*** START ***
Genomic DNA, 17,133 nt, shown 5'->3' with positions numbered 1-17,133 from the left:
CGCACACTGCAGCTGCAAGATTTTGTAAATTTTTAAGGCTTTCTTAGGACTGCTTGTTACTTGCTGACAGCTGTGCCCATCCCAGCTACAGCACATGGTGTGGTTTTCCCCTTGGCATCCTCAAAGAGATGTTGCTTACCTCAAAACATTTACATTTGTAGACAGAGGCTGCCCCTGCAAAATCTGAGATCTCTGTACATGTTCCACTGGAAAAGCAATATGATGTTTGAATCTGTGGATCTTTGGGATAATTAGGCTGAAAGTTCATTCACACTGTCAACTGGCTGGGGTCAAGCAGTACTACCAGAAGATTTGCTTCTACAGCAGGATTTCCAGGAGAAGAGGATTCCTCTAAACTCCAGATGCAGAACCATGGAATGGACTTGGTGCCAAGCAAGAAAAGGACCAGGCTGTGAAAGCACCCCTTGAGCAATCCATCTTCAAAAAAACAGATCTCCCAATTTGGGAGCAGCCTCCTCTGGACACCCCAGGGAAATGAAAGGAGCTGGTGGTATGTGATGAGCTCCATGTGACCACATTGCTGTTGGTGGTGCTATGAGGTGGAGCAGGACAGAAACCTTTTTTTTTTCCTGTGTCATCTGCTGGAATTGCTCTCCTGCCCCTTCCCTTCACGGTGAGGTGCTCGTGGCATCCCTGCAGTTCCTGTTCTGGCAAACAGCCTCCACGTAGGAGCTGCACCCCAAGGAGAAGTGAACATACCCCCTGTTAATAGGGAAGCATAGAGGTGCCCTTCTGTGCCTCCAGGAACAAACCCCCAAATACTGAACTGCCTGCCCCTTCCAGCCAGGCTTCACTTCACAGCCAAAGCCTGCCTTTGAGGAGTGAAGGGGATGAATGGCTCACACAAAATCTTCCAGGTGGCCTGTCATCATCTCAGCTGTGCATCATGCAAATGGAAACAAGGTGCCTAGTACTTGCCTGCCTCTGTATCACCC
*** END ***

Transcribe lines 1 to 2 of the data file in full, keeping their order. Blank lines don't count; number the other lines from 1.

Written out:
Genomic DNA, 17,133 nt, shown 5'->3' with positions numbered 1-17,133 from the left:
CGCACACTGCAGCTGCAAGATTTTGTAAATTTTTAAGGCTTTCTTAGGACTGCTTGTTACTTGCTGACAGCTGTGCCCATCCCAGCTACAGCACATGGTGTGGTTTTCCCCTTGGCATCCTCAAAGAGATGTTGCTTACCTCAAAACATTTACATTTGTAGACAGAGGCTGCCCCTGCAAAATCTGAGATCTCTGTACATGTTCCACTGGAAAAGCAATATGATGTTTGAATCTGTGGATCTTTGGGATAATTAGGCTGAAAGTTCATTCACACTGTCAACTGGCTGGGGTCAAGCAGTACTACCAGAAGATTTGCTTCTACAGCAGGATTTCCAGGAGAAGAGGATTCCTCTAAACTCCAGATGCAGAACCATGGAATGGACTTGGTGCCAAGCAAGAAAAGGACCAGGCTGTGAAAGCACCCCTTGAGCAATCCATCTTCAAAAAAACAGATCTCCCAATTTGGGAGCAGCCTCCTCTGGACACCCCAGGGAAATGAAAGGAGCTGGTGGTATGTGATGAGCTCCATGTGACCACATTGCTGTTGGTGGTGCTATGAGGTGGAGCAGGACAGAAACCTTTTTTTTTTCCTGTGTCATCTGCTGGAATTGCTCTCCTGCCCCTTCCCTTCACGGTGAGGTGCTCGTGGCATCCCTGCAGTTCCTGTTCTGGCAAACAGCCTCCACGTAGGAGCTGCACCCCAAGGAGAAGTGAACATACCCCCTGTTAATAGGGAAGCATAGAGGTGCCCTTCTGTGCCTCCAGGAACAAACCCCCAAATACTGAACTGCCTGCCCCTTCCAGCCAGGCTTCACTTCACAGCCAAAGCCTGCCTTTGAGGAGTGAAGGGGATGAATGGCTCACACAAAATCTTCCAGGTGGCCTGTCATCATCTCAGCTGTGCATCATGCAAATGGAAACAAGGTGCCTAGTACTTGCCTGCCTCTGTATCACCC